Princess Hend Al-Qassimi of the UAE recently flagged the issue of "Islamophobic" comments by a section of Indians on social media. After that, several Indian missions in Gulf issued statements urging people to remain vigilant against attempts made by "forces inimical to India" to sow religious divisions. The hatred against the minority community is also visible on the ground and not just on social media.

Islamophobia in India

After the Tablighi Jamaat incident, the vilification of Muslims has increased both on social media and ground. There have been several instances of Muslims being harassed and stopped from selling fruits and vegetables in villages over fears that they would spread the coronavirus.

However, former union minister and senior Congress leader Manish Tewari has said that there is not any "Islamophobia" in the Indian society. Speaking to International Business Times, India, Tewari said that although there is a certain amount of disquiet in the society due to the Tablighi Jamaat incident, there is no available hatred against any minority in the country.

"I don't think that there is any Islamophobia in Indian society. The fact is that the Tablighi Jamaat did make a mistake by not cancelling that congregation which had a lot of international delegates also. At a point in time when public gathering around the country and the world were being cancelled as both the infection and death rates were mounting. They should have been careful. Unfortunately, their carelessness has caused a certain amount of disquiet in society," Tiwari told us.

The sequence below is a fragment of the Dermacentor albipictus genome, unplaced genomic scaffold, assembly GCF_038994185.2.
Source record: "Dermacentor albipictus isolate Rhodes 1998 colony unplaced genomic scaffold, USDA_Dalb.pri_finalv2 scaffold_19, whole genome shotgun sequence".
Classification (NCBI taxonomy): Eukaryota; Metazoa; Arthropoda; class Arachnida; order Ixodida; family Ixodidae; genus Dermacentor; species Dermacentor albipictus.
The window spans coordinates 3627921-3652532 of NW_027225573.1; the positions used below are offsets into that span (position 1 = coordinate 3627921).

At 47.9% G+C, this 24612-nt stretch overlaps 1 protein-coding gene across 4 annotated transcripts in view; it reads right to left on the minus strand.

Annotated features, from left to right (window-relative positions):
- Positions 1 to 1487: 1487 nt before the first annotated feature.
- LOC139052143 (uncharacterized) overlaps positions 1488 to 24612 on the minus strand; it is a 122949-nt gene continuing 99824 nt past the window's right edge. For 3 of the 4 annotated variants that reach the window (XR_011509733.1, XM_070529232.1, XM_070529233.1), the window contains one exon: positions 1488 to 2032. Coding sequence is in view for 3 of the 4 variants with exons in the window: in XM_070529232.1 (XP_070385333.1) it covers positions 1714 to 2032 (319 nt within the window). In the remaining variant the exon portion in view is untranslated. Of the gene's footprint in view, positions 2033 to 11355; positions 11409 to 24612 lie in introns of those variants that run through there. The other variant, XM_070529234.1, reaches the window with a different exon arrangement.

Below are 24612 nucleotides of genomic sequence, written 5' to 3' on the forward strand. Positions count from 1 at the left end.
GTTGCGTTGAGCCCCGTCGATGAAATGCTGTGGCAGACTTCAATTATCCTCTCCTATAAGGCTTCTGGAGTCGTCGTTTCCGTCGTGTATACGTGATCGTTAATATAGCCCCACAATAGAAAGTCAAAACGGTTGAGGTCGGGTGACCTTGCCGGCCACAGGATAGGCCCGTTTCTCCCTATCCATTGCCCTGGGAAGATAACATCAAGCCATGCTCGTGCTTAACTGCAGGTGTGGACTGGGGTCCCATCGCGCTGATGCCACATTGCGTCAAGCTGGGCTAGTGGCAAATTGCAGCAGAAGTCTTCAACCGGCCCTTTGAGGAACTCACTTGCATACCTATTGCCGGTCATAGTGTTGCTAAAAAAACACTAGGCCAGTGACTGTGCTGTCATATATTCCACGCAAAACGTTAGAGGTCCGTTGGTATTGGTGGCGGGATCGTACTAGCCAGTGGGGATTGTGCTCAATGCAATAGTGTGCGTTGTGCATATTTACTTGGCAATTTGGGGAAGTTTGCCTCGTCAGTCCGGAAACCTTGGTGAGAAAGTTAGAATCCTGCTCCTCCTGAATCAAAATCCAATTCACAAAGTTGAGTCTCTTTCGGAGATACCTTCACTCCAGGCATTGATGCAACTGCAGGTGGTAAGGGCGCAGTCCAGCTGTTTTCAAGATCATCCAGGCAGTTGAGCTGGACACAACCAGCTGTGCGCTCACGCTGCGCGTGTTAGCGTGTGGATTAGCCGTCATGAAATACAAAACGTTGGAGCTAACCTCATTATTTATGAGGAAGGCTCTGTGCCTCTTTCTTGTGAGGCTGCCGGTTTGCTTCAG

India's syncretic bonds strong enough to surmount attempts to drive communal wage

The Congress leader said that India's syncretic bonds were strong enough to not allow any attempt to drive communal wage and except for "lunatic fringes", there was no hatred towards any minority in the country.

"...its suffice to say that except for the lunatic fringes, which are always omnipresent in India's social media, there is no available hatred towards any minority in the society. I think India's syncretic bonds are strong enough to surmount any attempt to be able to drive a wage between the communities," he added.